Larry Harris was an outstanding athlete in the 60’s. He earned 9 varsity letters, 4 in football, 3 in basketball, 1 in baseball and 1 in track. He was a fierce competitor for Coach Dick Landis’ football team. With a good ground game from the Frederick brothers and Mike Cutshaw, the team did not pass very often. Larry still finished fourth out of ten city league teams in passing yards his senior year. He was named to the All-City second team at quarterback and defensive halfback. One very funny story is derived from Larry’s football career. After one particularly hard hit to the head, Larry was dazed to the point that he went to the opposition’s bench and sat down. Coaches had to cross the field to retrieve him.
Larry was a starting guard his junior and senior years on the Tiger basketball team. The 1964-1965 team was the best of the 60’s decade, finishing third in the city league. They beat Belmont which was the defending state champion. He was teamed with 3 other Hall-of-Fame inductees – Bill Frederick, Steve Frederick and Jerry Kennard which means that he didn’t take many shots from the field. Most of his 10 points per game were scored on foul shots. He was named to the All- City Honorable Mention team. Larry and Steve Frederick were co-captains of the football and basketball teams their senior year.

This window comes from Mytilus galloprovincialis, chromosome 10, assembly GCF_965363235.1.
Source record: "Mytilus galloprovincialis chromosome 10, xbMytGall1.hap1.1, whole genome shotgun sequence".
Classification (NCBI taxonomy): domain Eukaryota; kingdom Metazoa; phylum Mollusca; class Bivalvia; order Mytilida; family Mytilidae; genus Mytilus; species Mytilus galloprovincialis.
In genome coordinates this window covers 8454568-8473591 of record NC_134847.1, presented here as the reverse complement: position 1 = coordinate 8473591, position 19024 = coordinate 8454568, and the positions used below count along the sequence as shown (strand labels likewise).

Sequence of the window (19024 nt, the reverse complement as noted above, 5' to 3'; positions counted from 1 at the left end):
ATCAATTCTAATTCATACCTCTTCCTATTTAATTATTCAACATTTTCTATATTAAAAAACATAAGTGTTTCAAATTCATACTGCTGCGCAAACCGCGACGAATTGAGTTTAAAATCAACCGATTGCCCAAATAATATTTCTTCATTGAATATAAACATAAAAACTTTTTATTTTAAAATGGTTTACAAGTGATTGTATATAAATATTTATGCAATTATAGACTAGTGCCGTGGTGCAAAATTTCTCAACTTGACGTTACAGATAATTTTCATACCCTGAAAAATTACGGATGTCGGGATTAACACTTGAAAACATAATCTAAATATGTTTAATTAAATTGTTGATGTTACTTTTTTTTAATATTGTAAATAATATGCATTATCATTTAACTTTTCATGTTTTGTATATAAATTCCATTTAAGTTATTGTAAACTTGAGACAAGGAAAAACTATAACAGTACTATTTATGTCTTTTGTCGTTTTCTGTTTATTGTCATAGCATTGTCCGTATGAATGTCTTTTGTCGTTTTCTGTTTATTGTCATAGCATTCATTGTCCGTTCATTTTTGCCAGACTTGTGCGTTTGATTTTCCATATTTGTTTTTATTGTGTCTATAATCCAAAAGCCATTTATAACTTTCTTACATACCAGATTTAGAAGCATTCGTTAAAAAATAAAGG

Larry was a defensive specialist in basketball. He routinely was charged with guarding the opposition’s leading scorer even though he was usually smaller. He was known to have the sharpest elbows on the team and apparently would confuse the basketball court with the gridiron as a cross body block was not uncommon. He invented hand checking and excelled in trash talking before its ever being used in the college and pro ranks. After high school Larry played one year each at defensive halfback for Central State and Memphis State.
Larry was the founder of Harco Industries, a multi million dollar producer of car parts. At one time his company was making all brake hoses for General Motors. He was the former owner of Meadowbrook Country Club which he recently donated to the city of Clayton.
Larry and his wife of 45 years, Tina, have a son, a daughter, and 4 grandchildren.